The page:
I think the industry, mostly manufacturers, have painted themselves in a corner with their emphasis on high framerate capabilities at the same time trying to appease customers desire for long retention times, when the majority of time low framerates are all that are needed and it's the quality of the still picture (when you pause the video at climax of the incident) that customers really care about.
There are a number of issues here And I can only comment from my own experience and the instructions I give to investigators.
In major incidents, as a video investigator, I want to visit the scene, view the DVR in situ, document all the details, and conduct the recovery of evidence myself. I have stated in the thread regarding police seizure that in certain circumstances I do remove the entire DVR, but in most circumstances, I replace with another.
I regularly have to deal with motion activated recordings and am asked the question of why was something not recorded. We conduct motion testing within the environment to identify when the recordings 'kick in'.
I can understand why motion detection is used but in most serious cases, it causes more problems and questions.
Some of the best systems I see only use motion detection when the premises is not being used And then it has a good buffer so it's always recording a small period of time so you always get the start of an incident.
Reading the reader comments on CNN is always entertaining. This is from one of the follow up articles on the Kendrick Johnson's death:
I'll preface this by saying I think the locals deserve all of the scrutiny they are getting, for the sloppy way in which they handled the case. I won't speculate on motive, but it seems pretty clear at this point that the locals did not take this case seriously at all, and are now in CYA mode.
I will say as someone who runs motion capture IP (network) cameras at home, I am not surprised at all that the footage looks so "sketchy".
A few fun facts I learned from wrangling with IP cameras:
1. Most IP cams are cheap, chinese-made junk and are prone to malfunction.
2. Footage takes up a LOT of space, even with good compression. That is one reason why most surveillance footage looks so crappy- lowering framerate, lowering resolution, switching to black/white are all space-saving techniques (also, see point #1). It is common to record at 4-5 frames per second- just enough to get some frames to identify people.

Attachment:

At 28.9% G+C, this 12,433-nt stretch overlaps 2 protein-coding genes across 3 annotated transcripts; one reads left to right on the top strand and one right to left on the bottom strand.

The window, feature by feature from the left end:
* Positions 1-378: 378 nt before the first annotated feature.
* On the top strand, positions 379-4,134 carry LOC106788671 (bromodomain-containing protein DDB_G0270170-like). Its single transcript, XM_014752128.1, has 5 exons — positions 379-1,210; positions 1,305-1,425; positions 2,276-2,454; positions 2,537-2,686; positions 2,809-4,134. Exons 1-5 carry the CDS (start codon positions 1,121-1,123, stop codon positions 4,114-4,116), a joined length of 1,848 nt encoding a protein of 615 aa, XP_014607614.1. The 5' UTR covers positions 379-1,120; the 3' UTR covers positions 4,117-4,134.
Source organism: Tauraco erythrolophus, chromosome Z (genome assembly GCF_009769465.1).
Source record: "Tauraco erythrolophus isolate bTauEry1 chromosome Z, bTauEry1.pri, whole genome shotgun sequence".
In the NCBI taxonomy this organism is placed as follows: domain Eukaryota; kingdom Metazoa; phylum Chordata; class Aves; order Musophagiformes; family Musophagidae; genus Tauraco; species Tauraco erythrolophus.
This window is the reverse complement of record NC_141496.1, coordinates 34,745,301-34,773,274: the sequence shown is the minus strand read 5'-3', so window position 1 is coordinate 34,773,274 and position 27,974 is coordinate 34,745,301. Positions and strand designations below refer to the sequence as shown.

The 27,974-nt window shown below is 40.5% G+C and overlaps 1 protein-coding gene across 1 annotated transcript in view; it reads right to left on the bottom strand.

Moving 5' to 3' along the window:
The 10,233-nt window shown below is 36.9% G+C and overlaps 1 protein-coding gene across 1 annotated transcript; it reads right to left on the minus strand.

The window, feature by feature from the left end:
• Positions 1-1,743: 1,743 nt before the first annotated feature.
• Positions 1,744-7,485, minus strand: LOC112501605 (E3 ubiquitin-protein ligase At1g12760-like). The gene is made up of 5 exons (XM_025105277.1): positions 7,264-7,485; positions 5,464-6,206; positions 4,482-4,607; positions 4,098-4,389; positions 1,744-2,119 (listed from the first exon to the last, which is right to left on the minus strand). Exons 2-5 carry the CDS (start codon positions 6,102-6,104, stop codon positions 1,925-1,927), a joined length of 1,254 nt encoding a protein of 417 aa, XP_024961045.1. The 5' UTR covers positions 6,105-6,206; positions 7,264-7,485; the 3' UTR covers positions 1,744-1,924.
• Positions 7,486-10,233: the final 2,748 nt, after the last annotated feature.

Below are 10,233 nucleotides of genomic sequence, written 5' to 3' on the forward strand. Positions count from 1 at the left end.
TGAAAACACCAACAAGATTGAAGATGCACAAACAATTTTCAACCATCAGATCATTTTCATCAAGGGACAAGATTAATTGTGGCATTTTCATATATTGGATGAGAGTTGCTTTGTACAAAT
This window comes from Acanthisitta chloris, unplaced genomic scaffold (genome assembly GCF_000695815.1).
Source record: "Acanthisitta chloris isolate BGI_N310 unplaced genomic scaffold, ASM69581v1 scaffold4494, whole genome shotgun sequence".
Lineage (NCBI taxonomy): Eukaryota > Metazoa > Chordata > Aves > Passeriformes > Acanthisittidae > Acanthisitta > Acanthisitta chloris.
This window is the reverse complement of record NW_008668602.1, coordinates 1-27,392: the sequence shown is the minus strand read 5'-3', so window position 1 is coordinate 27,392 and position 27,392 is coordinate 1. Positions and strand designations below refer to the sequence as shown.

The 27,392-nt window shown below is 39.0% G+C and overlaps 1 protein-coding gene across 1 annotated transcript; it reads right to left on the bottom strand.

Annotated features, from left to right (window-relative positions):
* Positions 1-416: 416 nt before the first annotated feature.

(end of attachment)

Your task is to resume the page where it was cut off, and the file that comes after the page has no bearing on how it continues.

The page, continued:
3. jumpy/missing footage is normal if these cameras were set for motion detection. Usually it takes several frames of motion for an IP camera to "kick in" and start recording, and you will lose those first few frames unless you have a buffer system set up in the camera or on the capture server (which takes more resources). If your cameras are capturing at 4-5 frames per second with no buffering, you will lose the first 1-2 seconds of any motion event you record (which also makes the things damned useless for someone running by the camera).
4. Lastly, because these seem to be network cameras, you can get dropped frames from lag or network congestion (or from using crappy cameras).
The school or sheriffs certainly could have tampered with footage, but the footage we do see is pretty standard fare for a large array of network cameras.
Exactly my point Carlton. A lot of times unfortunately, the folks handling things like these are no more aware of the capabilites of a modern IP video system than the guy who posted the comment I published above because that is how the cameras he installed himself at home work.
There should have been an immediate seizing of all recorded material at the time of the death, not 11 months later like John mentioned. Even if there was no suspicion of foulplay at the time, just for the sake of telling the family what happened to their kid, the video footage should have been investigated or at least protected; hopefully they did that. This is what our local PD did on the case I described on my comment a couple of weeks back.